Wednesday, June 18, 2014

SF schools part of new study highlighting challenges facing California immigrant students

Two years after she emigrated from Jerusalem to the U.S., San Francisco resident Buthienah Taha made what would prove to be a significant decision for her family when her first son was born in 1981: her children's first language would be English.

Taha has five children, two of whom still attend schools in the San Francisco Unified School District.
"If you go to college, you have to learn to speak English, so the first language has to be English," Taha said of studying in both Jerusalem and the U.S.

While Taha's decision was important to her children's future, they were schooled by a district that happens to be a national leader in addressing the needs of immigrant students and students of immigrant parents.

Taha's children -- who were also raised speaking Arabic -- are among the more than half of California youths ages 16 to 26 who are immigrants or the children of immigrants, a number revealed in a first-of-its-kind report for the state released today by the Migration Policy Institute.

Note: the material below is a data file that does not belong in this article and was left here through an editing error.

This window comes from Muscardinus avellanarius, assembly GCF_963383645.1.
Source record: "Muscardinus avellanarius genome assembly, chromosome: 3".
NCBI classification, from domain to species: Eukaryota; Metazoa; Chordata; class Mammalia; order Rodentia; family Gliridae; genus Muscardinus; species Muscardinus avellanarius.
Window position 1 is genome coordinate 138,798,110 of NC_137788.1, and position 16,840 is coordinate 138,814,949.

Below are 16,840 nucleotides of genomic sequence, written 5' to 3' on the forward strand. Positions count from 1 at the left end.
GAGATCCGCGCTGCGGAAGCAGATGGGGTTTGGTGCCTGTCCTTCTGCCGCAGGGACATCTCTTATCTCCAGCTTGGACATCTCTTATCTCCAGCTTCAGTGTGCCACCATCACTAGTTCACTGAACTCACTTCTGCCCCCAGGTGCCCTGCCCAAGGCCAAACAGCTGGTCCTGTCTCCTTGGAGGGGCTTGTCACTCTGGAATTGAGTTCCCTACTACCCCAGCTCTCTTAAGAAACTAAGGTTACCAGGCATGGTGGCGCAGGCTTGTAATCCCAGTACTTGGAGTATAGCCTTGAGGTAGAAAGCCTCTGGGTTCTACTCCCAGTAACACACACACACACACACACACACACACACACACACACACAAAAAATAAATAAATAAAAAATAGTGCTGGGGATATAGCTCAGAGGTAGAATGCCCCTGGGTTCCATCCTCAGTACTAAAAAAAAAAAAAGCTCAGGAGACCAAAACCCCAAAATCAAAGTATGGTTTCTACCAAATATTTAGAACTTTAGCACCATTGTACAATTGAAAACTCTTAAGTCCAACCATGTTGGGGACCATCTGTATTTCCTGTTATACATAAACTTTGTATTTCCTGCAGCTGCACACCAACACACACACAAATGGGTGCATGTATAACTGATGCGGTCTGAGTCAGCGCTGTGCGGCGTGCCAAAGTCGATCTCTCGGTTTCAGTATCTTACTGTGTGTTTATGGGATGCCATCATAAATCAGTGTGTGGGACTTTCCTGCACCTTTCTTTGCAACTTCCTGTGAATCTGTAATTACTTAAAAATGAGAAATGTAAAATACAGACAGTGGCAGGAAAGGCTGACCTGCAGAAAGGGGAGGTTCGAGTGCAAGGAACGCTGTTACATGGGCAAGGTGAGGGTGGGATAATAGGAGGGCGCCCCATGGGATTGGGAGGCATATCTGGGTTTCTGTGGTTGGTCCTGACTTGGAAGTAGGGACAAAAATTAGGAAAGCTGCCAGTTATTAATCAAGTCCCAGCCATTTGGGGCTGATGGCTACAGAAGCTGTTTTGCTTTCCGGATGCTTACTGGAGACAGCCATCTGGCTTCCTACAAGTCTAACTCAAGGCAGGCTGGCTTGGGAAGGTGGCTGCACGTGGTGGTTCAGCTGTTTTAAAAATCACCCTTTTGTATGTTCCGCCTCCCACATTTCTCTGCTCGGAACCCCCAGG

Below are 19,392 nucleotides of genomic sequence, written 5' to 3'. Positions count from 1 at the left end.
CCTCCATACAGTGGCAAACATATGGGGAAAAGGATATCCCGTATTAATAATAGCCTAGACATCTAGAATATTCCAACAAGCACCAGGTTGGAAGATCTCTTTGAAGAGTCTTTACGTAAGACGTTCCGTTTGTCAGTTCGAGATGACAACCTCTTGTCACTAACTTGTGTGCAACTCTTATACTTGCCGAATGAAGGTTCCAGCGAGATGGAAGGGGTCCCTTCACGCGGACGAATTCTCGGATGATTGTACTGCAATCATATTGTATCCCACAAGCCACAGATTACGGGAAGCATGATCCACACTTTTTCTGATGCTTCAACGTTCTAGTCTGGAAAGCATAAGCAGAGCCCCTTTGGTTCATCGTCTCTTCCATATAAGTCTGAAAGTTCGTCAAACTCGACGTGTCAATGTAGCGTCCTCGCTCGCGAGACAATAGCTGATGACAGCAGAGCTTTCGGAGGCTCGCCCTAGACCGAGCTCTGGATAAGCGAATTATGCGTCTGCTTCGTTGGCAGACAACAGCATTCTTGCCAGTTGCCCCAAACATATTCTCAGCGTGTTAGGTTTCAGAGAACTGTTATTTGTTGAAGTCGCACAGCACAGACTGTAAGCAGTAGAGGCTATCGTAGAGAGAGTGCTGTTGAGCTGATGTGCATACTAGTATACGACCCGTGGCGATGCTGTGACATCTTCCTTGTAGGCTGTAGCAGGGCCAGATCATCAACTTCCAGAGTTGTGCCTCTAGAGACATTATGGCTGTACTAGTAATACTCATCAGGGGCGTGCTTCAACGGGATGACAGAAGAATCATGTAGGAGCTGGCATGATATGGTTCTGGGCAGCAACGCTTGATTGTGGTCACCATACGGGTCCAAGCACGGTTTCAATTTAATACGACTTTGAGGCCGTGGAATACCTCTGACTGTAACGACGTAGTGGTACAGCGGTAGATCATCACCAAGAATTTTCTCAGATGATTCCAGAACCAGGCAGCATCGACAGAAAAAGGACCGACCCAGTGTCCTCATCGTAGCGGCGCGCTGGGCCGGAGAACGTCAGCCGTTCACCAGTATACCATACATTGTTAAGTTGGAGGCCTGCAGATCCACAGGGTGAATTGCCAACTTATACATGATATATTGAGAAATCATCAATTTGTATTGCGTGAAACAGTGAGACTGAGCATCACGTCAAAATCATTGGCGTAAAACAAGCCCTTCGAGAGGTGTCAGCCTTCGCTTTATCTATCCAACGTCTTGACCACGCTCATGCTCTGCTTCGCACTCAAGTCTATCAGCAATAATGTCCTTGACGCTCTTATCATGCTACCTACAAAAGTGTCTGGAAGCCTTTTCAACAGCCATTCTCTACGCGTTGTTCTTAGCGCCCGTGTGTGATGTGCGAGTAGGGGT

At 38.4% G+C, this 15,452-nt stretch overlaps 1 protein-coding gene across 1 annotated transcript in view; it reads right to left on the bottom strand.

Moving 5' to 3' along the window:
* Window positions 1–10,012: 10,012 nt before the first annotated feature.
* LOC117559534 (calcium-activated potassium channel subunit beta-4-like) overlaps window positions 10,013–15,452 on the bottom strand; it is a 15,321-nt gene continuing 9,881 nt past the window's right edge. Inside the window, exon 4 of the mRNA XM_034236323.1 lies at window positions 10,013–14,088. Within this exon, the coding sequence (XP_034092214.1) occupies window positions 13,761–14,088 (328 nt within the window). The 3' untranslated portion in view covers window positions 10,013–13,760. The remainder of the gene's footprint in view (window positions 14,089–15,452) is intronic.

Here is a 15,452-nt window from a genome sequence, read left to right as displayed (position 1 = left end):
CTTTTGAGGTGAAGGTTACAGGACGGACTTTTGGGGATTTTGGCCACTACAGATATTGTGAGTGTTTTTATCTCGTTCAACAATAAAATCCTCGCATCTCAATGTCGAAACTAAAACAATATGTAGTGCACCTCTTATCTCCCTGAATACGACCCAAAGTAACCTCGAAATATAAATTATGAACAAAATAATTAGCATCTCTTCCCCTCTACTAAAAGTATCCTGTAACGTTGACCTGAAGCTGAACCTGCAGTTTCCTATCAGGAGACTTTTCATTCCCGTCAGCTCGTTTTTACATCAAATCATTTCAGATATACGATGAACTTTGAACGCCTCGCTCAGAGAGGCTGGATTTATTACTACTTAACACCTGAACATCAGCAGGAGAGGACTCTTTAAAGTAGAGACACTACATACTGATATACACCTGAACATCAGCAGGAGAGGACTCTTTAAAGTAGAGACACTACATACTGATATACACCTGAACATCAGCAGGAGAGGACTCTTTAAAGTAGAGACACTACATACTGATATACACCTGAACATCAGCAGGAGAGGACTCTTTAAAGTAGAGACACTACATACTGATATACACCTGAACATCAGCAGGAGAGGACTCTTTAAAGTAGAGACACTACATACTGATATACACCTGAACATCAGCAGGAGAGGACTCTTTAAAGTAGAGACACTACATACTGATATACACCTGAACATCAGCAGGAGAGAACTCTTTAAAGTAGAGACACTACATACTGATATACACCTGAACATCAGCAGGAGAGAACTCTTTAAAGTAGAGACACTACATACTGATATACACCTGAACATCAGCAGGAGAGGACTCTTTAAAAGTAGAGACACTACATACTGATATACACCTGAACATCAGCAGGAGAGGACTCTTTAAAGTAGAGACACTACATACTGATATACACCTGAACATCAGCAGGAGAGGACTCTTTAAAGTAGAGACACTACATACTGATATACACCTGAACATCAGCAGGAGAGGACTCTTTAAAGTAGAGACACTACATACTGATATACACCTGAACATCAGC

The study, "Critical Choices in Post-Recession California: Investing in the Educational and Career Success of Immigrant Youth," recommends decisions that could be made by policymakers and education leaders as California recovers from the economic crisis.

Read more at www.sfusd.edu

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